Friday, April 13, 2007

Mangling Ernest Hemingway

In Slate, I take a look at an unfortunate cinematic subgenre, Hollywood Hemingway:
widescreen, Technicolor adaptations featuring foreign settings and doomed love, and always at least half an hour too long. Mostly products of the 1950s, they were made when Hemingway was a living legend and motion picture executives—thanks to the collapse of the studio system and the new ubiquity of television—were deeply insecure.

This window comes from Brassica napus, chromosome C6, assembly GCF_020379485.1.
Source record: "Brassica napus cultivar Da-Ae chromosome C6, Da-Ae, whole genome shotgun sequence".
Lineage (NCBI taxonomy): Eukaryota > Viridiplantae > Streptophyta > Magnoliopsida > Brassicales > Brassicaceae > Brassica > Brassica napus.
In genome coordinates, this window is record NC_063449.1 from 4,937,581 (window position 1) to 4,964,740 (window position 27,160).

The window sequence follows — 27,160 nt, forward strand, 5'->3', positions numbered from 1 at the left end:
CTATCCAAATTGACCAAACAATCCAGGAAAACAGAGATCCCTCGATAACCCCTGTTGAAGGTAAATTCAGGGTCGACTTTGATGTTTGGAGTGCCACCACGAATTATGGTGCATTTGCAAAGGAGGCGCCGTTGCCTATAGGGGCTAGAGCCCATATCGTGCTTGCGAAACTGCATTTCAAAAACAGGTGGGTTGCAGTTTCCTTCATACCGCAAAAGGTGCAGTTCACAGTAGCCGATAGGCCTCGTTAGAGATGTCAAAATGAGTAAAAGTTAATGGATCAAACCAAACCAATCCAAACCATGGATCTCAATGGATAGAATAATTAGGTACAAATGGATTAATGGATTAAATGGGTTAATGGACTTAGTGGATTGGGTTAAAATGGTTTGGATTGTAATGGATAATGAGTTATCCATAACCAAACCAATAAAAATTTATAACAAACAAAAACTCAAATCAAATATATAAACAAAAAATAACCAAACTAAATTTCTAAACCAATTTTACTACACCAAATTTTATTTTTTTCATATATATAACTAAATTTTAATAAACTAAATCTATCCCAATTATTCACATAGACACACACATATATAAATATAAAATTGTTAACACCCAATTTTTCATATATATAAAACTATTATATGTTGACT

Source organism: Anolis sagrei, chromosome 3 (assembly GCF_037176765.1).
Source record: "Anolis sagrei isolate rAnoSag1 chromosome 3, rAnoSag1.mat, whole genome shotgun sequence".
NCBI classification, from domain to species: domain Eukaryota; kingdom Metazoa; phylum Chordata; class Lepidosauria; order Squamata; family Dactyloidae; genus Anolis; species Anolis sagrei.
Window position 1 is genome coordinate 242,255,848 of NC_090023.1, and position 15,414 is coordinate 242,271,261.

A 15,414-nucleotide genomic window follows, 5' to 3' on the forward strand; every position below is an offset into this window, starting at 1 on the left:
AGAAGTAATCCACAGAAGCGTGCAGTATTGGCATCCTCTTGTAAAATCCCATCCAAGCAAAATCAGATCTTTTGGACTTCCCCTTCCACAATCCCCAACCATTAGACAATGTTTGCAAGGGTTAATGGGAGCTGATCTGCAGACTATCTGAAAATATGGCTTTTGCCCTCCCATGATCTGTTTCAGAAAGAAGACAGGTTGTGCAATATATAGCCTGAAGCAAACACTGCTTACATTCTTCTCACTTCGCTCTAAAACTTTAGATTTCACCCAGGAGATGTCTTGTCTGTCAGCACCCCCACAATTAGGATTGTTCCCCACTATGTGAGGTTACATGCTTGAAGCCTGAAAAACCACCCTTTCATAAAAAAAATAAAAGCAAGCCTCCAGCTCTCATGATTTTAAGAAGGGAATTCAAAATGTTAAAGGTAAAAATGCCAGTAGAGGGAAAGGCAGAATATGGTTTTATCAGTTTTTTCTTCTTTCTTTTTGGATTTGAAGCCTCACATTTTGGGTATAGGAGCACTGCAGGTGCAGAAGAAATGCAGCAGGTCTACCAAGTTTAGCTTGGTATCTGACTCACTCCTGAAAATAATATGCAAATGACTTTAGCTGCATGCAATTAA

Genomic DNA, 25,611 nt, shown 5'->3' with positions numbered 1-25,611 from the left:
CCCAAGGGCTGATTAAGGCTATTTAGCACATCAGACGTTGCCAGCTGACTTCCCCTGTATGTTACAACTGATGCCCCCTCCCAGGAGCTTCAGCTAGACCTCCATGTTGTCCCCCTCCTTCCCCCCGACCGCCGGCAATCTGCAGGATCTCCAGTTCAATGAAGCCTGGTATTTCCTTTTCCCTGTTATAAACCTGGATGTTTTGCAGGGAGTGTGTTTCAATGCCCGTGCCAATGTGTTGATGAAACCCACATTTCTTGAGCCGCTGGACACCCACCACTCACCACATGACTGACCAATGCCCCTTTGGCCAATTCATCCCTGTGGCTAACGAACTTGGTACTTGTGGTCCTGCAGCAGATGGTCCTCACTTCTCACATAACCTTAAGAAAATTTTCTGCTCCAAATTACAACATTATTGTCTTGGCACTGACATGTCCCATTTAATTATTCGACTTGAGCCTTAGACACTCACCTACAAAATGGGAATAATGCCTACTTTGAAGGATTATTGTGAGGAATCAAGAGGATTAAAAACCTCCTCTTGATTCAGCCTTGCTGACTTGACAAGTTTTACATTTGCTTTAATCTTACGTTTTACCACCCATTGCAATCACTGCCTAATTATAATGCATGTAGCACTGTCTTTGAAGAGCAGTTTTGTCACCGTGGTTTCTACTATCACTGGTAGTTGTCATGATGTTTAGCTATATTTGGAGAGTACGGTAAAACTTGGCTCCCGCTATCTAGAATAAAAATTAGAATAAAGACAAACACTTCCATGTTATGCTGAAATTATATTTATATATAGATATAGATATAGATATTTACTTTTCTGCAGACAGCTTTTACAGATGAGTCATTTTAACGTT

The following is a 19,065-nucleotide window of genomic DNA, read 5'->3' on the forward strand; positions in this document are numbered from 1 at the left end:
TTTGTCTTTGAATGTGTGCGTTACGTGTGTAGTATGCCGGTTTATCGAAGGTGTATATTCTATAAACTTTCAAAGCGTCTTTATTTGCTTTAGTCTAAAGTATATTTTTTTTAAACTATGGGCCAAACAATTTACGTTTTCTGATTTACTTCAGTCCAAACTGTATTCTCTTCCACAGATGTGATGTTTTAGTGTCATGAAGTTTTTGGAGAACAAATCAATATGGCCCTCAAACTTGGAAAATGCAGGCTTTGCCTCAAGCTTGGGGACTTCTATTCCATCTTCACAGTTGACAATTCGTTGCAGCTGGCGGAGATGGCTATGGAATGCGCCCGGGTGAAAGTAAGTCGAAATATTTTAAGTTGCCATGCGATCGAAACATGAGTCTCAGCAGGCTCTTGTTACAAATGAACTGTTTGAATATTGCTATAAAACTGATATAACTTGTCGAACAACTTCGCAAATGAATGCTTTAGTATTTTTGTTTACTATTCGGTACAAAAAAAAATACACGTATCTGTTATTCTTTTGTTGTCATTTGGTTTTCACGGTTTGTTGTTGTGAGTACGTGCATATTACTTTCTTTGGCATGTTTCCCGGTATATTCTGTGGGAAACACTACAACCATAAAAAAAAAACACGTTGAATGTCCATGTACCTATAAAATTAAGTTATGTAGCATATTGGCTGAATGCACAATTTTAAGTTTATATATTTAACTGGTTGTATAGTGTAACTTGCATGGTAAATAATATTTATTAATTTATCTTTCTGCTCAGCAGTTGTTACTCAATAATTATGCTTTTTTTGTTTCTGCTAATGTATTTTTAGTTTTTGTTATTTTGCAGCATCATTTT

Responses from Joshua Gibson and from Alex Massie, who writes for The Scotsman and The New Republic.